So here is a simple review of the process of networking.

Step 1.  Forget the word networking.  Just like the recipe has no place in the actual cake, at the end of the process, you will celebrate and enjoy your new friends, not your network.  Make the word go out of your head.

Step 2.  Identify your objective.  Do you want new friends, different friends and acquaintances, ideas, clients, information, facilitation, donations, more folks who know who you are?  If your only answer is that you want a job, think hard about what will happen when you get that job.  I can only say that I have spent a lot of time with people who befriended me in the interest of getting a job, who I never heard from again after they got it.

Step 3.  Create a database.  Oh this is so hard for people to do.  You must, must keep track of your connections and their contact information.  Make notes.

Step 4.  Set goals.  Meet new people every day, every week, or every month.  The time frame isn’t important, the goal and the filter is.  Your job is to meet people and get to know them and what they are interested in.  To share a moment and express your interest in them.  Ask where they got the blouse.  Note the book is one you have read and liked, or one you might be interested in reading.

Step 5.  Practice the art of making friends everywhere you go.  Start by smiling and making eye contact.  Strike up a conversation; if you do not get a response or the response you want, let it go and move on.

Step 6.  Call someone you don’t know, to ask for information.  No, I didn’t say email them.  Phone call, please.  Identify yourself.  Tell the person who answers the phone who you are calling and why.  If you get through to the person you want to speak with, thank him or her for taking the call.  Ask your question, get your answer, say thank you, say good bye.  Follow up with letter, note, or email.

This doesn’t always go the way you want.  You have to practice, you have to try, and you have to get comfortable.  I can’t stress enough that having a smile on your face will put a smile in your voice and will make you feel better no matter what the outcome.

Step 7.  Make a date.  “Can I buy you a latte?”  “Can we talk over lunch?”  “Would you like to come to our meeting?”  “Jan and I are putting together a group?”  Sooner or later you have to make a move.  Prepare more for the acceptance of your offer than for the rejection you might get.  The answer to the “no” is “perhaps another time; I’d love to get together.” And let it go; the next offer should come from them.

When you offer is accepted, get to the place of meeting first and wait for your acquaintance.  Pay for the coffee or lunch, or split the bill.  Keep your conversation low key.  Agree on your commonalities, but reserve the right to get to know someone and reflect on the meeting before you agree to anything else.  “Let me check with my (calendar, banker, spouse, assistant, or accountant) are all fair responses to most requests.  Then respond later as you wish.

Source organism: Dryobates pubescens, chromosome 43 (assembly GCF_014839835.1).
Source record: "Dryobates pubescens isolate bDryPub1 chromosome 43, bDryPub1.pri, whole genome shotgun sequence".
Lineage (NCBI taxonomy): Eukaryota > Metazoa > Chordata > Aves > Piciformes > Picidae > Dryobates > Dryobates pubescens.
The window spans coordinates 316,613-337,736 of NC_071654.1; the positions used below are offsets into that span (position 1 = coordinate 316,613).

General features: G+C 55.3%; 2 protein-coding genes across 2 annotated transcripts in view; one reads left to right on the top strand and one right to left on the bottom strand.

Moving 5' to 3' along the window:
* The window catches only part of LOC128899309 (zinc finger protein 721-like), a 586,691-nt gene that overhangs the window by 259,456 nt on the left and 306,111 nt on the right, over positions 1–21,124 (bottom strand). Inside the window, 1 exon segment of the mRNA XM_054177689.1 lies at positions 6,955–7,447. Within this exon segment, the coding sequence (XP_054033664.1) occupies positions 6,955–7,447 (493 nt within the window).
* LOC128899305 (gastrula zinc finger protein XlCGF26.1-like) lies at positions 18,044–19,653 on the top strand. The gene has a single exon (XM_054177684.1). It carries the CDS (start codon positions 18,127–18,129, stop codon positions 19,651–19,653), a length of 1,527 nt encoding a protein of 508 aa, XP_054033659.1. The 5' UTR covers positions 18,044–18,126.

Step 8.  Be honest with yourself.  Not all prospective friends can end up being friends.  Let it go as soon as you know it isn’t for you.  Some folks, if you hang with them long enough, will do more than just not be helpful:  they will hurt you.  Your instincts on this may be better than you realize—if you are not comfortable, let it go.

Step 9.  Circle back and stay in touch.  Don’t let too many people drift out of your life—time goes by very fast.  When you do reconnect, establish just how much time went by.  This is when a database can help.

Step 10.  Stay connected to people, but not to slights, wrongs, or hurts.  Sometimes a misunderstanding is just that.  Give folks a chance to grow and a chance to clear things up.  Get into the habit of sending a personal note or an email when you come across an interesting tidbit that might interest the other person.  Do not send your email lists links to spam.  Those jokes and funny writings that circulate are busily picking up URLs that will soon receive a fair amount of advertising garbage.

It is a little like dating, but making new friends is never exclusive.  It always leads to more friends, broader relationships and understanding, and a better understanding of yourself and what you can do for others.

How to Network

I was astonished to learn recently that several of my friends have closed their Facebook accounts because they didn’t like the trivial nature of the information supplied by their Facebook friends.  Of course, this is what I love—I’m the one who would rather hear what you are having for lunch than what you think of the health care bill, only because the second thing is such a minefield.  If Facebook is like the route you travel to work or school every day, then “what’s for dinner” is the small talk that makes each day a little more pleasant.  Just FYI, I like the photos of your pets and kids as well.

Networking takes many more forms than ever before.  But at the core of all networking is the act of connecting with another human on the basis of a shared moment.  Whether it’s online or on line in the local bakery, there are some basic networking skills and tools that will help you develop acquaintanceships that have friendship and networking potential.

  1. Show interest wherever you go, whoever you meet.  Curiosity is crucial to networking; if you aren’t interested in someone you can’t really hide that fact.  Be interested and you won’t even have to be interesting.
  2. Don’t assume anything.  We all think we want to look like we are insiders who have special insight, info, or connections.  Looking or acting like you have all that will help you?  Exactly how?  People use their influence for folks they want to help. . . and they decide who qualifies, not you.